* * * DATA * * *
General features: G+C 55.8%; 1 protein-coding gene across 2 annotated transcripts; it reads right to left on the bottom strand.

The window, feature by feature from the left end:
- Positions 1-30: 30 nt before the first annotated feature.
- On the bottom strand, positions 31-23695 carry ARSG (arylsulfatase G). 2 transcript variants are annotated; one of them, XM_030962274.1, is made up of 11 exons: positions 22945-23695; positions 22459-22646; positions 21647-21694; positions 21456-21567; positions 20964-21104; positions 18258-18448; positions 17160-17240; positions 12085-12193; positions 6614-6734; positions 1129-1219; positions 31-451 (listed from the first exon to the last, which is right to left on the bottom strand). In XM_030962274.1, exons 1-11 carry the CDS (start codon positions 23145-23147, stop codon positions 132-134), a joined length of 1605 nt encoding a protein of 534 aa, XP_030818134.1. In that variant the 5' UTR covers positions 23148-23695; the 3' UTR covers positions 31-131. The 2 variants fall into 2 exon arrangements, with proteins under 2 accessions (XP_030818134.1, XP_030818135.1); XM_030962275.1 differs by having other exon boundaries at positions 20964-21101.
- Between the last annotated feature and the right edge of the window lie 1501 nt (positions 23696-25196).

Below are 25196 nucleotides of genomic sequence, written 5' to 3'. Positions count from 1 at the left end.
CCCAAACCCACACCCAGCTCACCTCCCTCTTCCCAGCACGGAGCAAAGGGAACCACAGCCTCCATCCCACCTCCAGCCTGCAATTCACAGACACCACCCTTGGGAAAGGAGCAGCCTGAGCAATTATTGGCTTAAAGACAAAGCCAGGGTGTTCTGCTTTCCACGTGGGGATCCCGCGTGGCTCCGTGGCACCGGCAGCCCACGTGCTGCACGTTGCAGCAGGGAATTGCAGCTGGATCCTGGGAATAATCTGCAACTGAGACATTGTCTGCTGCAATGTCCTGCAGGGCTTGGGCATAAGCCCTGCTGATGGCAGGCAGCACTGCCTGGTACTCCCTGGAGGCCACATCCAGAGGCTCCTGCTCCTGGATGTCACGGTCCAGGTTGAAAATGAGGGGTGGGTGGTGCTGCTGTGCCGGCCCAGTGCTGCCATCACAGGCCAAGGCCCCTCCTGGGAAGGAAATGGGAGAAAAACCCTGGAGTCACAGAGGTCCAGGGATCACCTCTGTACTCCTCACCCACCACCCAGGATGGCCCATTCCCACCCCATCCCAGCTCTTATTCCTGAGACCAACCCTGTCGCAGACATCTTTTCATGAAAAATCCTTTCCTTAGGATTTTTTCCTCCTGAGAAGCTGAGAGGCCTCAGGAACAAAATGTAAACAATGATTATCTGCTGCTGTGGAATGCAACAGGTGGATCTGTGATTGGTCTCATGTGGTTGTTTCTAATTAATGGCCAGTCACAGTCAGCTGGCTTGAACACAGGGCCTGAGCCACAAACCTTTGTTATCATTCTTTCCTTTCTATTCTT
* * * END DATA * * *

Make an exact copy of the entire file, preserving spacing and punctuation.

General features: G+C 55.8%; 1 protein-coding gene across 2 annotated transcripts; it reads right to left on the bottom strand.

The window, feature by feature from the left end:
- Positions 1-30: 30 nt before the first annotated feature.
- On the bottom strand, positions 31-23695 carry ARSG (arylsulfatase G). 2 transcript variants are annotated; one of them, XM_030962274.1, is made up of 11 exons: positions 22945-23695; positions 22459-22646; positions 21647-21694; positions 21456-21567; positions 20964-21104; positions 18258-18448; positions 17160-17240; positions 12085-12193; positions 6614-6734; positions 1129-1219; positions 31-451 (listed from the first exon to the last, which is right to left on the bottom strand). In XM_030962274.1, exons 1-11 carry the CDS (start codon positions 23145-23147, stop codon positions 132-134), a joined length of 1605 nt encoding a protein of 534 aa, XP_030818134.1. In that variant the 5' UTR covers positions 23148-23695; the 3' UTR covers positions 31-131. The 2 variants fall into 2 exon arrangements, with proteins under 2 accessions (XP_030818134.1, XP_030818135.1); XM_030962275.1 differs by having other exon boundaries at positions 20964-21101.
- Between the last annotated feature and the right edge of the window lie 1501 nt (positions 23696-25196).

Below are 25196 nucleotides of genomic sequence, written 5' to 3'. Positions count from 1 at the left end.
CCCAAACCCACACCCAGCTCACCTCCCTCTTCCCAGCACGGAGCAAAGGGAACCACAGCCTCCATCCCACCTCCAGCCTGCAATTCACAGACACCACCCTTGGGAAAGGAGCAGCCTGAGCAATTATTGGCTTAAAGACAAAGCCAGGGTGTTCTGCTTTCCACGTGGGGATCCCGCGTGGCTCCGTGGCACCGGCAGCCCACGTGCTGCACGTTGCAGCAGGGAATTGCAGCTGGATCCTGGGAATAATCTGCAACTGAGACATTGTCTGCTGCAATGTCCTGCAGGGCTTGGGCATAAGCCCTGCTGATGGCAGGCAGCACTGCCTGGTACTCCCTGGAGGCCACATCCAGAGGCTCCTGCTCCTGGATGTCACGGTCCAGGTTGAAAATGAGGGGTGGGTGGTGCTGCTGTGCCGGCCCAGTGCTGCCATCACAGGCCAAGGCCCCTCCTGGGAAGGAAATGGGAGAAAAACCCTGGAGTCACAGAGGTCCAGGGATCACCTCTGTACTCCTCACCCACCACCCAGGATGGCCCATTCCCACCCCATCCCAGCTCTTATTCCTGAGACCAACCCTGTCGCAGACATCTTTTCATGAAAAATCCTTTCCTTAGGATTTTTTCCTCCTGAGAAGCTGAGAGGCCTCAGGAACAAAATGTAAACAATGATTATCTGCTGCTGTGGAATGCAACAGGTGGATCTGTGATTGGTCTCATGTGGTTGTTTCTAATTAATGGCCAGTCACAGTCAGCTGGCTTGAACACAGGGCCTGAGCCACAAACCTTTGTTATCATTCTTTCCTTTCTATTCTT